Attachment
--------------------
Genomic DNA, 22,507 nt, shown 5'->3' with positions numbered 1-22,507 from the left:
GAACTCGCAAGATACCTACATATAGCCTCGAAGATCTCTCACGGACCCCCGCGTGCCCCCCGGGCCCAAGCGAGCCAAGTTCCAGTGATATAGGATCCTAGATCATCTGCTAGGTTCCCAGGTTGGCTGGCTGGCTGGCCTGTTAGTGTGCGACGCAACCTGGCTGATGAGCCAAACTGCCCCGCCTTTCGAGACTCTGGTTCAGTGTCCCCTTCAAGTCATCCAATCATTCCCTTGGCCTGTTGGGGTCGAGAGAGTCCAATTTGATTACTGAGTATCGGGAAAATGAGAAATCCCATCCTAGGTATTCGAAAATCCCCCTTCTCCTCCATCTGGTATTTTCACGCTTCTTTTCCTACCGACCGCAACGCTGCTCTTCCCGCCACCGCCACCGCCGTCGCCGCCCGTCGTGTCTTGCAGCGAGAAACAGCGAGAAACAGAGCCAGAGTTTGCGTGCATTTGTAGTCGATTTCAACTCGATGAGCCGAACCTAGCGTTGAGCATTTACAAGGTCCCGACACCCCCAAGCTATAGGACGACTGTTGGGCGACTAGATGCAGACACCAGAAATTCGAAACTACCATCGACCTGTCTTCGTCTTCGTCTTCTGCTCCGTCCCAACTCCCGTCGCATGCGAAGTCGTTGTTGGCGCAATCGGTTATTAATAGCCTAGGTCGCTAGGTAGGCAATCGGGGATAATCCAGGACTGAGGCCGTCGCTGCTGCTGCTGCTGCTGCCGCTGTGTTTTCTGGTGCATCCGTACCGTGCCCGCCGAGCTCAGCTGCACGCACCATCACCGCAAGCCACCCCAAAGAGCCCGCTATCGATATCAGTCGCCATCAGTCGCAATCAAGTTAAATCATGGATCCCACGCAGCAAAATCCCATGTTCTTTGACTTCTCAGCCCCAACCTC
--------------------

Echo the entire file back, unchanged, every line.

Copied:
Genomic DNA, 22,507 nt, shown 5'->3' with positions numbered 1-22,507 from the left:
GAACTCGCAAGATACCTACATATAGCCTCGAAGATCTCTCACGGACCCCCGCGTGCCCCCCGGGCCCAAGCGAGCCAAGTTCCAGTGATATAGGATCCTAGATCATCTGCTAGGTTCCCAGGTTGGCTGGCTGGCTGGCCTGTTAGTGTGCGACGCAACCTGGCTGATGAGCCAAACTGCCCCGCCTTTCGAGACTCTGGTTCAGTGTCCCCTTCAAGTCATCCAATCATTCCCTTGGCCTGTTGGGGTCGAGAGAGTCCAATTTGATTACTGAGTATCGGGAAAATGAGAAATCCCATCCTAGGTATTCGAAAATCCCCCTTCTCCTCCATCTGGTATTTTCACGCTTCTTTTCCTACCGACCGCAACGCTGCTCTTCCCGCCACCGCCACCGCCGTCGCCGCCCGTCGTGTCTTGCAGCGAGAAACAGCGAGAAACAGAGCCAGAGTTTGCGTGCATTTGTAGTCGATTTCAACTCGATGAGCCGAACCTAGCGTTGAGCATTTACAAGGTCCCGACACCCCCAAGCTATAGGACGACTGTTGGGCGACTAGATGCAGACACCAGAAATTCGAAACTACCATCGACCTGTCTTCGTCTTCGTCTTCTGCTCCGTCCCAACTCCCGTCGCATGCGAAGTCGTTGTTGGCGCAATCGGTTATTAATAGCCTAGGTCGCTAGGTAGGCAATCGGGGATAATCCAGGACTGAGGCCGTCGCTGCTGCTGCTGCTGCTGCCGCTGTGTTTTCTGGTGCATCCGTACCGTGCCCGCCGAGCTCAGCTGCACGCACCATCACCGCAAGCCACCCCAAAGAGCCCGCTATCGATATCAGTCGCCATCAGTCGCAATCAAGTTAAATCATGGATCCCACGCAGCAAAATCCCATGTTCTTTGACTTCTCAGCCCCAACCTC